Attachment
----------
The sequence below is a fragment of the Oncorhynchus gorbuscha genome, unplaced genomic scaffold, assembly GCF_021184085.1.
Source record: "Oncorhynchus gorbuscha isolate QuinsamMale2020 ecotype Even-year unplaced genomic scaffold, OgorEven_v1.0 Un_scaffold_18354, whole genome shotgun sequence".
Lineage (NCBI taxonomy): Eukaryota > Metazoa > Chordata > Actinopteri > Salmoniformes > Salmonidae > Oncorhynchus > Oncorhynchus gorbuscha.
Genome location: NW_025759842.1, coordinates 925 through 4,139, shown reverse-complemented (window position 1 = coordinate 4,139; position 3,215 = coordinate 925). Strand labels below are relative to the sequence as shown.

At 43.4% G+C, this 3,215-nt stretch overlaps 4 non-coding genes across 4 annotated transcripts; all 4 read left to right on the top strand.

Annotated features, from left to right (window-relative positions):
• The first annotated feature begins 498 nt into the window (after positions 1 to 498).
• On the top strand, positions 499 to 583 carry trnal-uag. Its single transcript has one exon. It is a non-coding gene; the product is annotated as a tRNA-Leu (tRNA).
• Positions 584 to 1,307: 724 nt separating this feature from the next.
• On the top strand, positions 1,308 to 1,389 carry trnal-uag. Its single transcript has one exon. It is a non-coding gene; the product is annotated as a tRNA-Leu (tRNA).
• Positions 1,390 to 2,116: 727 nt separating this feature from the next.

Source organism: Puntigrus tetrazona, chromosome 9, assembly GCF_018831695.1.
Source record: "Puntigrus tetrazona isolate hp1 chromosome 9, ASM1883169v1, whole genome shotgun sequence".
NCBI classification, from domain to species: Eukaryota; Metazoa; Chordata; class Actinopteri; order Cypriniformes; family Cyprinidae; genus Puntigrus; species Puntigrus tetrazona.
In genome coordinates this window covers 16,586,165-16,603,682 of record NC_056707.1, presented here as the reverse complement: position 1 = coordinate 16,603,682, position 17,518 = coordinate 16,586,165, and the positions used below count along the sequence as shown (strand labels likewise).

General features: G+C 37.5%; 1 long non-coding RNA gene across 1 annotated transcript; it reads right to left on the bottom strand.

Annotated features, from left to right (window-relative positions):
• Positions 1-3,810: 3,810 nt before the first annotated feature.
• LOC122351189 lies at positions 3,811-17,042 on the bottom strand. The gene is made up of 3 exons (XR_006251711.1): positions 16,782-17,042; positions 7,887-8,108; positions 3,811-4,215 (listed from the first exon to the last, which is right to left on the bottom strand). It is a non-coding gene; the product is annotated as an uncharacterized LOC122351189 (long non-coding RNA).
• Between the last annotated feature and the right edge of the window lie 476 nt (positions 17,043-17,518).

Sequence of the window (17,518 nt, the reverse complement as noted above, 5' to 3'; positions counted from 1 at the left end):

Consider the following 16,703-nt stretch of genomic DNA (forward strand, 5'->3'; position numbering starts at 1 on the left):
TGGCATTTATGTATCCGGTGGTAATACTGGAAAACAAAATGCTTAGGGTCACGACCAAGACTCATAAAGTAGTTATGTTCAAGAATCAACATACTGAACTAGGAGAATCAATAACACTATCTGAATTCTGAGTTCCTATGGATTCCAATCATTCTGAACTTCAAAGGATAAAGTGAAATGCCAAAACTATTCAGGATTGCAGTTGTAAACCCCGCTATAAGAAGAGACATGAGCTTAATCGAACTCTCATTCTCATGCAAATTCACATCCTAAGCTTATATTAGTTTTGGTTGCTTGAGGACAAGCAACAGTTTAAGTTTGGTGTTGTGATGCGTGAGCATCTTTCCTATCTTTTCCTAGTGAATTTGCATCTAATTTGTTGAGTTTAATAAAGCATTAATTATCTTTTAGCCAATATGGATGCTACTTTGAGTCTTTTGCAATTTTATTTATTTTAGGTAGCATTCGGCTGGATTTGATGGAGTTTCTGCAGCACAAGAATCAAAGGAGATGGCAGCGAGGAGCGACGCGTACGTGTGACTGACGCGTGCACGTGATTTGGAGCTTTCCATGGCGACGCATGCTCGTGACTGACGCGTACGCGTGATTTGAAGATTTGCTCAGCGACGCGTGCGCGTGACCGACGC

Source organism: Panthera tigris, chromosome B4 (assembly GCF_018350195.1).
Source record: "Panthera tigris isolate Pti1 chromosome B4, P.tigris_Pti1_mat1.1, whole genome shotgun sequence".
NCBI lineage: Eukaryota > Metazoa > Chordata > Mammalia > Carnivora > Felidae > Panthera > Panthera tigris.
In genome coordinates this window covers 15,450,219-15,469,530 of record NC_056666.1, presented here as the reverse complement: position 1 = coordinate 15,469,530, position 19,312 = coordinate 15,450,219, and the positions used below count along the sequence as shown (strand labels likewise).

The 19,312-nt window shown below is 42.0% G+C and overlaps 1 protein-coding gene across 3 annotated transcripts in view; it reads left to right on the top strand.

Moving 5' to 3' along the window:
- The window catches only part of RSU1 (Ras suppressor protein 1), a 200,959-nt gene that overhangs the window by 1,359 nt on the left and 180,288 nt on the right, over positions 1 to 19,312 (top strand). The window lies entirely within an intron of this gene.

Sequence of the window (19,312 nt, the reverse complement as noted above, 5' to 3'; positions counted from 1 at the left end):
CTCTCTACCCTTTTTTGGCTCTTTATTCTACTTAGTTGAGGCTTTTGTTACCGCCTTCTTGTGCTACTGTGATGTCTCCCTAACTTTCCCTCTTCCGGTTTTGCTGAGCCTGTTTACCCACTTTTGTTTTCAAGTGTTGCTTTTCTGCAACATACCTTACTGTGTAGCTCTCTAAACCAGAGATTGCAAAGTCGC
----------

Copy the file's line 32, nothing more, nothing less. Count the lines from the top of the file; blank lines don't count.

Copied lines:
CTCTCTACCCTTTTTTGGCTCTTTATTCTACTTAGTTGAGGCTTTTGTTACCGCCTTCTTGTGCTACTGTGATGTCTCCCTAACTTTCCCTCTTCCGGTTTTGCTGAGCCTGTTTACCCACTTTTGTTTTCAAGTGTTGCTTTTCTGCAACATACCTTACTGTGTAGCTCTCTAAACCAGAGATTGCAAAGTCGC